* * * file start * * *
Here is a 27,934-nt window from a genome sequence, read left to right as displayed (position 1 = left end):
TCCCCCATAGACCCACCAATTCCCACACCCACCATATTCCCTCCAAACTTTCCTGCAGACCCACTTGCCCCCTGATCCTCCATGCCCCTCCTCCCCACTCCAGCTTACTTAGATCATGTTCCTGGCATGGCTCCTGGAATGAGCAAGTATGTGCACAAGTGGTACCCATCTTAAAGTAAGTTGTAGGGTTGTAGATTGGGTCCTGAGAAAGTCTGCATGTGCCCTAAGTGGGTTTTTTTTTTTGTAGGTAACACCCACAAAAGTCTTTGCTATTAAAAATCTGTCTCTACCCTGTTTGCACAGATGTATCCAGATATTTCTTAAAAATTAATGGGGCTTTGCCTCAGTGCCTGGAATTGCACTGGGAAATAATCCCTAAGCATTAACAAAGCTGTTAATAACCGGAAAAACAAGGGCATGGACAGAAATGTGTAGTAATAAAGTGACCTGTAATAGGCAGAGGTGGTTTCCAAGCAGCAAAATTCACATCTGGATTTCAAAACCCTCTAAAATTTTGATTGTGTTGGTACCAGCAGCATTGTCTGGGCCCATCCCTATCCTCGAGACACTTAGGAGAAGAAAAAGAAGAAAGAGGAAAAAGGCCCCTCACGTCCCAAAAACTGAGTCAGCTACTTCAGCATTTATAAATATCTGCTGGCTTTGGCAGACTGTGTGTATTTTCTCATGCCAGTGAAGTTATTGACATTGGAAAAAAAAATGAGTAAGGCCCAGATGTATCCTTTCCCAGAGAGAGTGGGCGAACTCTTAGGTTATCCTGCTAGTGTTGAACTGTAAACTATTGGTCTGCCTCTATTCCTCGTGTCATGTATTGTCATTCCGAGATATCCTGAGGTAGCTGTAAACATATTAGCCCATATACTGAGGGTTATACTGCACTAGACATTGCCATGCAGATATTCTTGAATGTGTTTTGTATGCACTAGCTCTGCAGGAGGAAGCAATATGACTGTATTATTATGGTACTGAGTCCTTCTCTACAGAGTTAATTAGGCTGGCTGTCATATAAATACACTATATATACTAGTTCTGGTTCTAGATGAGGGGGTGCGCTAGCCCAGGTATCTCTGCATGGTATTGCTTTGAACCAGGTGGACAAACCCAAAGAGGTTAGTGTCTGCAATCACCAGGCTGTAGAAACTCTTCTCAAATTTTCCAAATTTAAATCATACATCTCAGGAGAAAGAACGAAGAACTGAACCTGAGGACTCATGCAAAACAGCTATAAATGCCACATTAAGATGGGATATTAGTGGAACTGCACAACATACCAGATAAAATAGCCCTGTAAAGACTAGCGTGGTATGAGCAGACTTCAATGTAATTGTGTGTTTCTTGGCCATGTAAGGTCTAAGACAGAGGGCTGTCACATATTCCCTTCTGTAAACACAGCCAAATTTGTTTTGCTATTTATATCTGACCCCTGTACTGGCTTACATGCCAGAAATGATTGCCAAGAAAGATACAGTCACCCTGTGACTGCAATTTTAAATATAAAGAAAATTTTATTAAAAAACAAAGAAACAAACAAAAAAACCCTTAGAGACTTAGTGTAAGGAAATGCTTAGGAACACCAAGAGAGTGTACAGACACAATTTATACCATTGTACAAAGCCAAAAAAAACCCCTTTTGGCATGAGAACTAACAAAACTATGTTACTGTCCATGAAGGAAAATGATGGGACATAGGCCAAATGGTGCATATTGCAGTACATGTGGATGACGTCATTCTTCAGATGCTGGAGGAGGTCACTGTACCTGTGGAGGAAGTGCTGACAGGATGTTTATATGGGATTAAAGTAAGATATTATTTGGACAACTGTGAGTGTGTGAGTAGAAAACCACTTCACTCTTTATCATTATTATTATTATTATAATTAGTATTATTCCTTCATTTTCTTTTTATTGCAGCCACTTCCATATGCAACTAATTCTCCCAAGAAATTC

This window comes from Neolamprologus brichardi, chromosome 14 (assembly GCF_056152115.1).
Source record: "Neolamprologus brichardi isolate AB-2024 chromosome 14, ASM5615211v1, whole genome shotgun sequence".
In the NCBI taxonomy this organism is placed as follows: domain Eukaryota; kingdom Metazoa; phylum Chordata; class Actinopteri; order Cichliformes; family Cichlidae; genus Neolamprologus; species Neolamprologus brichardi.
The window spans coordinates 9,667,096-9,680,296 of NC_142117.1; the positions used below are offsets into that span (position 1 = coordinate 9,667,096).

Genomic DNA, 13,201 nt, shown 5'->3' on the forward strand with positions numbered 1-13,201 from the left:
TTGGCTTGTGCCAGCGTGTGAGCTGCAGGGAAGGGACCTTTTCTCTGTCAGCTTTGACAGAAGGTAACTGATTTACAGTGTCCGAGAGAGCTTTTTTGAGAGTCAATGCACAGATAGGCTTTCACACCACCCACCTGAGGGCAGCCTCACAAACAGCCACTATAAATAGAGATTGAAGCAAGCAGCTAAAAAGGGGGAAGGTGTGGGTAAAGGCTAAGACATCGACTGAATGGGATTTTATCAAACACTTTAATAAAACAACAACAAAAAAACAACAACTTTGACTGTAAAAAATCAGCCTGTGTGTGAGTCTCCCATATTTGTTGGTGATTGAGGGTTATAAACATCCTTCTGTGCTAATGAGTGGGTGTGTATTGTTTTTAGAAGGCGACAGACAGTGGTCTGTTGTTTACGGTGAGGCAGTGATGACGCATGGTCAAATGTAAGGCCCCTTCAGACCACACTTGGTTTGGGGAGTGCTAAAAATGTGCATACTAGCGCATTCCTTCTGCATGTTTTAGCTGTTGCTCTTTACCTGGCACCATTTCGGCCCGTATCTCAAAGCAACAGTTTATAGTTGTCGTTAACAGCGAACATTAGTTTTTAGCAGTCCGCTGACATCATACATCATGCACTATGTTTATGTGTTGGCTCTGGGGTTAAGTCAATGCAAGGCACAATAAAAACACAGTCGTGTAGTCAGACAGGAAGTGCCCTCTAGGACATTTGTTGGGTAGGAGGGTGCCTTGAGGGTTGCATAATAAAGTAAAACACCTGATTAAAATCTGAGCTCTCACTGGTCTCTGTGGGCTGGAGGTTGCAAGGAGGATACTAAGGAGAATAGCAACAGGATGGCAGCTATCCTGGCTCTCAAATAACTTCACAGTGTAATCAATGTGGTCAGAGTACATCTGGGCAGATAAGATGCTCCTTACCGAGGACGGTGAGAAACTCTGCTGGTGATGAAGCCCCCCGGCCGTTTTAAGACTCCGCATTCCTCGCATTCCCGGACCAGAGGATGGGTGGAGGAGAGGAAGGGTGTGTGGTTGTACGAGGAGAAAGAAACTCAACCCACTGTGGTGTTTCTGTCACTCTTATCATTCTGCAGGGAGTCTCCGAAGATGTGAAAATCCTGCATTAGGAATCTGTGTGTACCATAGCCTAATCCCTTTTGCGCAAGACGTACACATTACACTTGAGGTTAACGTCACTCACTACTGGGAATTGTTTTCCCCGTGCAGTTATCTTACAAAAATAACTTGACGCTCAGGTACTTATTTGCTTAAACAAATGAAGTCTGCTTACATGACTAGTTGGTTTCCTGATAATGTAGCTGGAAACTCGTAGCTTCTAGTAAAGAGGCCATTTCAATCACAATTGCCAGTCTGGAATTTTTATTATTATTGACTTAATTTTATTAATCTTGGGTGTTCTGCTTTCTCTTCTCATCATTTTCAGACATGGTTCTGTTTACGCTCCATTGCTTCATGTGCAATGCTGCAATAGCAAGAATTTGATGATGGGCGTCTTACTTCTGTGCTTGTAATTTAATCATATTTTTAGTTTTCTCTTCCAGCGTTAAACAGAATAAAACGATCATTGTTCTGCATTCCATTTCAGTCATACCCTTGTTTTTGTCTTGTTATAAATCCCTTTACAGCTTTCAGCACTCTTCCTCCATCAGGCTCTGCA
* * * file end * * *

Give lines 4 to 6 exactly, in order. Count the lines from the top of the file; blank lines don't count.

Source record: "Neolamprologus brichardi isolate AB-2024 chromosome 14, ASM5615211v1, whole genome shotgun sequence".
In the NCBI taxonomy this organism is placed as follows: domain Eukaryota; kingdom Metazoa; phylum Chordata; class Actinopteri; order Cichliformes; family Cichlidae; genus Neolamprologus; species Neolamprologus brichardi.
The window spans coordinates 9,667,096-9,680,296 of NC_142117.1; the positions used below are offsets into that span (position 1 = coordinate 9,667,096).